Q: Dear Todd, in the midst of strong emotions like real raw anger, I literally forget everything and not able to control my temper. What can I do to fight that?
Todd Answers: It takes time to develop any new habit, but every single time you can bring just a second of presence and awareness to that emotion, you are slowly developing that new habitual reaction of calm.
One thing you can try to do when you are sitting alone and have some time is to close your eyes and think of a situation in the past or a potential situation in the future that you know will trigger those heavy emotions and visualize how you wish to respond.
Really think about that trigger to the point where you can’t help but visualize yourself overreacting, and then sit with it until you find a way to react calmly. Think, “how can I react in the most effective and beneficial way possible?” Let me know how that works for you and go easy on yourself.
Q: Dear Todd, what could we do when somebody makes us angry? And makes us wanna react the way they react?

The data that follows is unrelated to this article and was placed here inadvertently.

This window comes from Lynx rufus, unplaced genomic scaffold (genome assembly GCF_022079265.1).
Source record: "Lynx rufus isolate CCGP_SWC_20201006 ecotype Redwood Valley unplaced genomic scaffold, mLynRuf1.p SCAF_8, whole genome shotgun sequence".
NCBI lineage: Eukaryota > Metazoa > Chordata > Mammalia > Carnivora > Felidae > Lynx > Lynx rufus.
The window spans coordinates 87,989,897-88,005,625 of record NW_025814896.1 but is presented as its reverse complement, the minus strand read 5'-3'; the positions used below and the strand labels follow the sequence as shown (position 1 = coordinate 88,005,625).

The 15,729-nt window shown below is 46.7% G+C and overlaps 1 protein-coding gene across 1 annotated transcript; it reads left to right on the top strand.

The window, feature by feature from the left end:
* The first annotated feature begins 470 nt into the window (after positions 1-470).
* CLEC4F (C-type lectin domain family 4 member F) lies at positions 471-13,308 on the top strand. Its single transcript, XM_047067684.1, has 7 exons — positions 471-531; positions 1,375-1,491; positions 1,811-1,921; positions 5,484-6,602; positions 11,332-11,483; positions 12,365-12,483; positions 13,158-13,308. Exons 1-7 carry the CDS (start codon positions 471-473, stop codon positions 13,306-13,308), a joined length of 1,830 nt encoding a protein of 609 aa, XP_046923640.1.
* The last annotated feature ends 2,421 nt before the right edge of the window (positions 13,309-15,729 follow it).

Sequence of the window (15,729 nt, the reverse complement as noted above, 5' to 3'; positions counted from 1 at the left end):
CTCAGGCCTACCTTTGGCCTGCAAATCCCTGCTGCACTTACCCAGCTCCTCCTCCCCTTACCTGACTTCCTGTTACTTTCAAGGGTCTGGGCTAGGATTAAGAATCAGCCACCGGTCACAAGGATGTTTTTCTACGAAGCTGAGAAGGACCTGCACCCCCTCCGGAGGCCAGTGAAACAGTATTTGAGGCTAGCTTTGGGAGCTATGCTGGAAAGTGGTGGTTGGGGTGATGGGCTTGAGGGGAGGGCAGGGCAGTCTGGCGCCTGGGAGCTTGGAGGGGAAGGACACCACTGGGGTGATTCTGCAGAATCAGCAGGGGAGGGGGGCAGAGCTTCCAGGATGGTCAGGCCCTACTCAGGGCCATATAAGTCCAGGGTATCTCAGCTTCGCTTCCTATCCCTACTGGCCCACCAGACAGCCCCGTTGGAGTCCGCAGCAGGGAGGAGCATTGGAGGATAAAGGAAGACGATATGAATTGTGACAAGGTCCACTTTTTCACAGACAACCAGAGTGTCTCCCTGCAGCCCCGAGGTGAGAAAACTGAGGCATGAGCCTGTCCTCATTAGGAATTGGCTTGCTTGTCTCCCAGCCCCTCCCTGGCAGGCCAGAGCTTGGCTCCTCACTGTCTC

Todd Answers: When someone engages in hurtful behavior, we do our best to witness the painful emotions within us arising, witness our thoughts and not resist them or be angry with them. Just observe and accept them.
Then, as the present witness, we can remain calm and present, and through clarity rather than anger, we can see the best path forward. Hurtful situations don’t need to cause us hurt when we can see the big picture in these small moments. We can respond with strength and compassion. Over time, every act of kindness we take will help lead to a kinder world.
Q: Dear Todd, I think my biggest hurdle is finding words when I am being ‘attacked’. I am now at the place where I can see the issue lies with the attacker and center myself but the words don’t come….not until hours later. My body’s reaction is always immediate and visceral when I am needlessly being attacked because it is so unexpected. Any thoughts?
Todd Answers: This is totally understandable and normal. Sometimes stepping away to gather your thoughts and composure is essential. That is exactly what being mindful of ourselves and our needs is all about.
When that feeling is too visceral in the moment, one thing we can do is shift our reaction from unconscious rage to conscious curiosity. Explore. Ask yourself, “What is being hurt within me?” The more you look, the more you realize there is nothing there that is being hurt, it is only the mind-made ego. With this introspection, you realize the attacker has nothing to attack.
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